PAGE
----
I was happy as this slightly heavier me, still body confident and still in my tight fitting clothes (though no semi naked photos)

I took lots of pictures throughout my second pregnancy, not wanting to miss a thing. (See all the photos here)

I have carried this on since giving birth and have become very aware that I will never look the same again! I know that I am only 6 weeks on from delivering my gorgeous, healthy 7lb 9oz boy at 38 weeks 3 days and that I have a long way to go, but from 30 weeks stretchmarks appeared on my tummy in droves and I know they will fade and become silvery, but they are here to stay.

 

I also don’t think that the spare tyre of excess flappy skin around my midriff will disappear completely. I am hopeful it will improve from how it is now, but I don’t think I will get back my tight flat tummy!

22/08/14 25 days after birth

22/08/14 25 days after birth

This all said, I knew it was a possibility when I got pregnant and it was a decision I made. I wouldn’t swap my son for my flat tummy (no, not even when he’s screaming) I can go swimming in a full cozzie and still have more fun now because I’m with him (unless he screams as much as when I bath him!) He was worth every stretchmark and every inch of the 4 I can now pinch!

 

My Fluffy Baby

A year ago yesterday my fluffy baby was just a kick in her mummys tummy and today is her first birthday!

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Last year I wanted (needed) an animal, something to take the edge off the emptiness of the house. It was meant to be our family home, I should have been moving in with my newborn daughter and my fiancé, but I moved in on my own a week after Effy-Maes due date. I chose what I was after carefully, a cat because they’re independent and don’t need walking, and then I researched breeds. Ragdoll cats are BEAUTIFUL, are known to be cuddly, loyal cats that act more like dogs, and are happy to be house cats, which was important as I live near a busy road.

I got her at just 7 weeks old, we travelled from Norfolk to London to get her, being unable to find her colouring anywhere closer. I knew she was the one as she sat by the door waiting for us to take her home with us.

I had already named her before we got her, Luna, after the character in Harry Potter (my favourite book). It suits her perfectly.

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Since then she has seen me through so much, furnishing an empty house,

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a trying pregnancy, during which I was bedridden with sickness for a couple of months,

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the breakdown of my relationship and the introduction of Jackson into our lives.

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She has been my constant companion and at times my fluffy handkerchief.

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I can’t believe she’s a year old already! She is growing up so fast. I have probably been neglecting her a bit in the last few weeks with a newborn in the house, but she has spent every night cuddled up close.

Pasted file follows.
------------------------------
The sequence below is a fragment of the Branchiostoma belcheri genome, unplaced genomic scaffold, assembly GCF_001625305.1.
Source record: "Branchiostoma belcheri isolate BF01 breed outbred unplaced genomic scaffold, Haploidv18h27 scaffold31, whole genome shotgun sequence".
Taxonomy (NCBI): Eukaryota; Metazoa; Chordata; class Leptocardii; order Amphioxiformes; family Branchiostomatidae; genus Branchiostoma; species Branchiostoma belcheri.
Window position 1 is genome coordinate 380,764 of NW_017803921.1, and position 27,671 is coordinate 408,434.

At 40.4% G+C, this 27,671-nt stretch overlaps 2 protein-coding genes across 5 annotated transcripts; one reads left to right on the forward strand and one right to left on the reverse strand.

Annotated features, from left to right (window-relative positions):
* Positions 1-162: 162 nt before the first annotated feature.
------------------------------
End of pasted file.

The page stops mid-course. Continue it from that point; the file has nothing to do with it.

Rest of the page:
I think this year would have been a lot harder without her around, and I will be spoiling her today to say thank you!

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Lunas first birthday cake – yes it is real cake – no she isn’t allowed to eat it, she got a lick of the icing but there’s no way I’d be cleaning up her poos if she actually had some cake!!

Sleep

When we got home from hospital, the first few nights were amazing. I had expected to hardly sleep, constantly being woken by him wanting a feed, but infact the first couple of nights he only woke a handful of times and slept soundly in his crib.

The next couple of nights couldn’t have been more different, with him waking every hour or so for a feed, but the midwife reassured me that this would just be a growth spurt, a couple of nights of solid feeding and then it would go back down to more manageable levels.

We never returned to the low levels of feeding that we had experienced on the first couple of nights, I assume he was as tired from the birth as I was and was just sleeping it off, but it was possible to function on the amount of sleep I was getting. 

Then about a week or so ago I had the night from hell, he cried the whole time. He fed and fell asleep in my arms, but as soon as I put him down in his crib he cried so I fed him again assuming he hadn’t had enough and then he overindulged and threw up. He went all night not settling and crying constantly, and by the morning I was a total wreck.

I assumed it was a one off and was hopeful that the next night would be better. It wasn’t. After one of the feeds though, I accidently fell asleep with him on my chest and we both slept for four hours without stirring. This kept happening over the next few nights and I felt endless guilt that I was risking him like this. I hadn’t looked into cosleeping, I just knew it wasn’t recommended and I was terrified of rolling on him or smothering him, but with him not settling easily in his crib and me being exhausted I could see me keeping falling asleep with him.